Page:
While most states prescribe specific rules to which local authorities must adhere, Washington provides a loose framework. Its law is deferential to local governments, “encouraging” them to allow wireless service providers to file single applications and permits for multiple facilities. It also encourages decisions regarding land use permits to be made in a single proceeding. The law does not include certain provisions found in other state laws, such as RoW access and limits on fees. The state considered legislation that was more aligned with other states’ laws, including HB 2592, which passed out of committee before the legislative session adjourned.

  • Limits on fees. States have a fundamental interest in how local governments administer and use public spaces. Localities, meanwhile, incur costs to maintain rights of way and must respond to residents’ aesthetic and other concerns.

All states that enacted small cell bills charge application processing fees and impose annual fees on new attachments to public structures. At least four states—Arizona, Kansas, North Carolina and Virginia—impose annual fees for access to rights of way and requires those fees be related to reasonable and direct costs for managing the RoW.

Utah permits local discretion on zoning, land use, planning and permitting on a nondiscriminatory basis. Localities may impose an RoW fee if the provider does not currently pay the state’s municipal telecom tax, but local authorities are prohibited from requiring providers to perform a service unrelated to the collocation permit. Virginia is more prescriptive, prohibiting fees except for applications, and setting limits on how much a locality can charge. The law requires annual recurring costs charged by the locality to be actual, direct and reasonably related to the use of the space. The local government authority has burden of proof in disputes over whether costs are reasonable.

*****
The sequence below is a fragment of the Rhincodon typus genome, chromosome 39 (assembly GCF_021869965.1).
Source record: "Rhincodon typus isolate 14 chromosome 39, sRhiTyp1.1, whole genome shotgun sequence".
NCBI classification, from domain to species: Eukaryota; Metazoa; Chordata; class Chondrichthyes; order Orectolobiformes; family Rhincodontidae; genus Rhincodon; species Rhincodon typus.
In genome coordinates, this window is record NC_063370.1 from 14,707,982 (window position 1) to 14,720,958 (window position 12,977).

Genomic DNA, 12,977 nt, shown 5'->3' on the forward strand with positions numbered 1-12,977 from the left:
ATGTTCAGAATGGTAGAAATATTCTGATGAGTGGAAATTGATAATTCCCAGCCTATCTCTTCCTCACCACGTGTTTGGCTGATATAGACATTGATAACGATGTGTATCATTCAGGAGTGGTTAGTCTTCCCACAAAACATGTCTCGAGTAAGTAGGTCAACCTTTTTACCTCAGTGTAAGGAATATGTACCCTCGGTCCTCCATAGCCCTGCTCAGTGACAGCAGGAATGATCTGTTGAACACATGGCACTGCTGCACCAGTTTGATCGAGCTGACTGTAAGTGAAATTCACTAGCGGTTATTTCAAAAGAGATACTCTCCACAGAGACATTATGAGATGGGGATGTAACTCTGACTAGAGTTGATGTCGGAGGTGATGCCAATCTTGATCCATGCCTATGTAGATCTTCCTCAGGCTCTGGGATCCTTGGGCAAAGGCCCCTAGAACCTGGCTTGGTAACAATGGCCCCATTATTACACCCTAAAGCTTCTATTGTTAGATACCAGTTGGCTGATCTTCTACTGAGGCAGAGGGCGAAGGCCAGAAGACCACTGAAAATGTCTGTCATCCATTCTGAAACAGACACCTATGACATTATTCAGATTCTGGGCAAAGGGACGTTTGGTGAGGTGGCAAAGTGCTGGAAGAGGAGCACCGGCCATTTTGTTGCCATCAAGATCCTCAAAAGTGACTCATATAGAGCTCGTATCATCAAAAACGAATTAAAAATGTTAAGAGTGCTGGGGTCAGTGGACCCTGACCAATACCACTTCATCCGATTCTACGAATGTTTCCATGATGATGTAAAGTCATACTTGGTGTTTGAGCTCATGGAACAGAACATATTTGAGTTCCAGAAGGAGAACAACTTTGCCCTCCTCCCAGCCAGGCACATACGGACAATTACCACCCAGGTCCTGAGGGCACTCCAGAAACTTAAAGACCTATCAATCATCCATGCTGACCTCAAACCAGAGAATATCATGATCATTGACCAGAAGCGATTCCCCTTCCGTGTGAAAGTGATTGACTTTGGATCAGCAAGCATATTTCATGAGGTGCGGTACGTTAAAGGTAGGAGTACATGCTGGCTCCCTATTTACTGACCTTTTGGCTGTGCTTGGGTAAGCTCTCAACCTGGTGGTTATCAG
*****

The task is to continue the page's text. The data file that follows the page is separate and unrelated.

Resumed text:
• Time Limits on Applications and Deemed Granted Provisions. All enacted legislation establishes timelines for reviewing, approving or rejecting small cell applications. Fourteen states—Arizona, Colorado, Delaware, Florida, Kansas, Indiana, Iowa, Minnesota, North Carolina, New Mexico, Rhode Island, Texas, Utah and Virginia—provide for a ‘deemed granted’ provision: If the authorizing agency fails to approve or deny the application within the established period, the application is deemed approved.

Federal Action

U.S. Representative Richard Hudson (R-N.C.) introduced a resolution declaring support for prioritizing federal funding for wireless broadband providers in states that have enacted wireless small cell facility reforms. U.S. Representative Anna Eshoo (D-Calif.) introduced a bill that directs the Federal Communications Commission (FCC) to publish best practices and model policy for a state implementing a “one touch make ready” policy.

The FCC is also considering what role the agency should have in paving the way for 5G deployment. In forming the Broadband Deployment Advisory Committee (BDAC), the agency is seeking recommendations in the form of a model state code for streamlining application fees, access to RoW and deployment of broadband. FCC Chairman Ajit Pai announced that the BDAC recommendations would be a basis for FCC action. FCC Commissioner Brendan Carr, in an April speech at the CTIA’s Race to 5G Summit, said he will focus on state and local review processes for deploying 5G equipment.